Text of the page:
We field thousands of questions each year from candidates. Here are answers to some of the most frequently asked questions.

Q1: What is included in my dues if I join a Wildlife Cooperative lease?

A1: Membership dues cover professional wildlife management consulting services, hunting rights, and liability insurance. Other services such as food plots (lime, fertilizer, seed), lodging and utilities may also be included on some properties.

Q2: A forester was on the lease today and said that a timber cut is about to begin. Can we require the loggers to wait until hunting season is over before cutting timber?

A2: No. Timber markets fluctuate based on supply and demand. When retailers need more lumber, the ripple effect means sawmills up their quotas of logs. A timber sale contract typically gives the logger a window of time (can be 6-18 months) to harvest the trees. Each logger juggles multiple logging sites based on weather conditions, sawmill demands for specific sized logs, and travel distance to the mill. Bottom line is that loggers work year round and cannot afford to curtail during deer and turkey season.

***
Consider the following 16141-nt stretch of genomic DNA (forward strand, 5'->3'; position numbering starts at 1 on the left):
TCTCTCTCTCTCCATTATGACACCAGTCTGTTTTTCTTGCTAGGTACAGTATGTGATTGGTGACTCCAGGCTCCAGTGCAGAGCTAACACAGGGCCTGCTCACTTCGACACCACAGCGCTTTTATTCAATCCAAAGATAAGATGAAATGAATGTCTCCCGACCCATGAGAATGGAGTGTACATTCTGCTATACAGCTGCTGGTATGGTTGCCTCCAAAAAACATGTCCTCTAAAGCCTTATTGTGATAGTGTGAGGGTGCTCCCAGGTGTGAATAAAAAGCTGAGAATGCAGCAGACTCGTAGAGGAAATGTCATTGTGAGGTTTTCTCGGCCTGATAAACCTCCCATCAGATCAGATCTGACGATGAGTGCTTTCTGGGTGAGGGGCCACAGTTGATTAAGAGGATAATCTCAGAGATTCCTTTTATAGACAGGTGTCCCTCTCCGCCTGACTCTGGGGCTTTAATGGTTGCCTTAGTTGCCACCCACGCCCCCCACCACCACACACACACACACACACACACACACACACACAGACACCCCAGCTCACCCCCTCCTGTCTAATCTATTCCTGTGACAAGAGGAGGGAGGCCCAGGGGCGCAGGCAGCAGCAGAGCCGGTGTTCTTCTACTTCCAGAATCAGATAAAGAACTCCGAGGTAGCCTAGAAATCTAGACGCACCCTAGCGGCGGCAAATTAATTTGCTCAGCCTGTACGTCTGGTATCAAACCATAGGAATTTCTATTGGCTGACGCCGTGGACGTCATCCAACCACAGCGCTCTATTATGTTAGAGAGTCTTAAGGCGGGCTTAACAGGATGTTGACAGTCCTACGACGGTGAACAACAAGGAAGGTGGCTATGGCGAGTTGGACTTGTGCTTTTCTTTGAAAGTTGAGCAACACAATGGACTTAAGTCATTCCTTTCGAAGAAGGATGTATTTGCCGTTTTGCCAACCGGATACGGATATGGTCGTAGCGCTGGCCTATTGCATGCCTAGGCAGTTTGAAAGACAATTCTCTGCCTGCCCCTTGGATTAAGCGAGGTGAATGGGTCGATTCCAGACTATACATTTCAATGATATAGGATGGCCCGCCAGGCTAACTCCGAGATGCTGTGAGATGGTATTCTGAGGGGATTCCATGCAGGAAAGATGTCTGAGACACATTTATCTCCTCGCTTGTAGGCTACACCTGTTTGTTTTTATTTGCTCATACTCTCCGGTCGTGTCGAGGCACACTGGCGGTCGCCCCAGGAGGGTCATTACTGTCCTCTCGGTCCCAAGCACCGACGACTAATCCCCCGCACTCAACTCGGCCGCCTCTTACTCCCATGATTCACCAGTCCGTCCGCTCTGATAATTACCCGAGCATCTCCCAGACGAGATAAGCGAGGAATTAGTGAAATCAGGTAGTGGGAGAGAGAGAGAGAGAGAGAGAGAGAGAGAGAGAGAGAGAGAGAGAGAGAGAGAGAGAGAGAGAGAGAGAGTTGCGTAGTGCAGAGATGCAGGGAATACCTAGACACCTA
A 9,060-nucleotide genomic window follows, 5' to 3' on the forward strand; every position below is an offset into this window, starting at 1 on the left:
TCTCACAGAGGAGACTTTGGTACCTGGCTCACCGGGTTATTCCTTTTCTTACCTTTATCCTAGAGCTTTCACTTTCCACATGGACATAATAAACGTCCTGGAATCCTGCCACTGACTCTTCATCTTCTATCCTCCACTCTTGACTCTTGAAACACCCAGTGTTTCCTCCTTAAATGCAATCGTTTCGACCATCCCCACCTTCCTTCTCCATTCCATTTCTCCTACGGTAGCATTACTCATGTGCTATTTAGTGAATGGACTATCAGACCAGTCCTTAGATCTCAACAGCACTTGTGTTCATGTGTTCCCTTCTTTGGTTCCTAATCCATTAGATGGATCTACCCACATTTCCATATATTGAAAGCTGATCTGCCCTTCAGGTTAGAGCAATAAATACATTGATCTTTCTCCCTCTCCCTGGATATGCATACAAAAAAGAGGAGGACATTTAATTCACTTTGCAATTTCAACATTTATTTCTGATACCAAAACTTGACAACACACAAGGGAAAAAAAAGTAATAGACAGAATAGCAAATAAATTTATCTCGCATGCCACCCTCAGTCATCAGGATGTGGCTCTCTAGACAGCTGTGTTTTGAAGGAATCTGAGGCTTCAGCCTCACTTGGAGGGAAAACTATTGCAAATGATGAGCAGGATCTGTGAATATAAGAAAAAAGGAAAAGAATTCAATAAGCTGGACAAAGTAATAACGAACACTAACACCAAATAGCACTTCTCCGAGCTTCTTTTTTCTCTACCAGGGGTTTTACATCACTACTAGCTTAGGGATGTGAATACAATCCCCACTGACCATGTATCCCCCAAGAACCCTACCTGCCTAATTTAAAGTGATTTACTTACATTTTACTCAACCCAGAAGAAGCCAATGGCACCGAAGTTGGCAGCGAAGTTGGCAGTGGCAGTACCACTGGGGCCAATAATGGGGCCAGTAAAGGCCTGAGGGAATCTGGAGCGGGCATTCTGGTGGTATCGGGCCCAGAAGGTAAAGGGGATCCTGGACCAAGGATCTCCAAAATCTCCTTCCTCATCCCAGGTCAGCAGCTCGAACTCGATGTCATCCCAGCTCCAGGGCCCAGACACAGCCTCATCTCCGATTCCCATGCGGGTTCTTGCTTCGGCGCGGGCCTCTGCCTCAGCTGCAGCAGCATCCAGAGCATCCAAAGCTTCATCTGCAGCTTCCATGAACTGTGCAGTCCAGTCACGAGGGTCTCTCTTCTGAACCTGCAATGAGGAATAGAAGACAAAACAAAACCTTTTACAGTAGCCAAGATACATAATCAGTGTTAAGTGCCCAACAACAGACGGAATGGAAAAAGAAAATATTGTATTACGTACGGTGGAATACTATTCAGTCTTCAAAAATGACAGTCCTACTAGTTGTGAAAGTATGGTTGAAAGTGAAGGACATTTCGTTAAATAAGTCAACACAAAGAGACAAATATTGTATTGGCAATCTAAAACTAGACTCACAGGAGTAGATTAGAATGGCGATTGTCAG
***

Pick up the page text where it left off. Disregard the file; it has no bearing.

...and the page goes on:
Q3: If loggers cut timber on my lease during hunting season, do we get a partial refund?

A3: No. If landowners had to operate on those terms, there would be no hunting leases.

Q4: The landowner drove through the property when I was there. Would you please advise him to give us a courtesy heads up when he plans to be on the property?

A4: No. You purchased hunting rights; not ownership rights. Your rights give you limited access for hunting and camping. The landowner will respect your rights to enjoy the land while managing his/her property such as repairing roads, inspecting timber for beetle damage, feeding cattle, and cruising timber.

Q5: The rules state that each member is allowed to kill 2 bucks age 4.5 or older. If I don’t kill a buck this year, would my quota rollover so that I am allowed 4 bucks next year?

A5: Uh…..no. An applicant actually asked that question several years ago. We laugh about it to this day.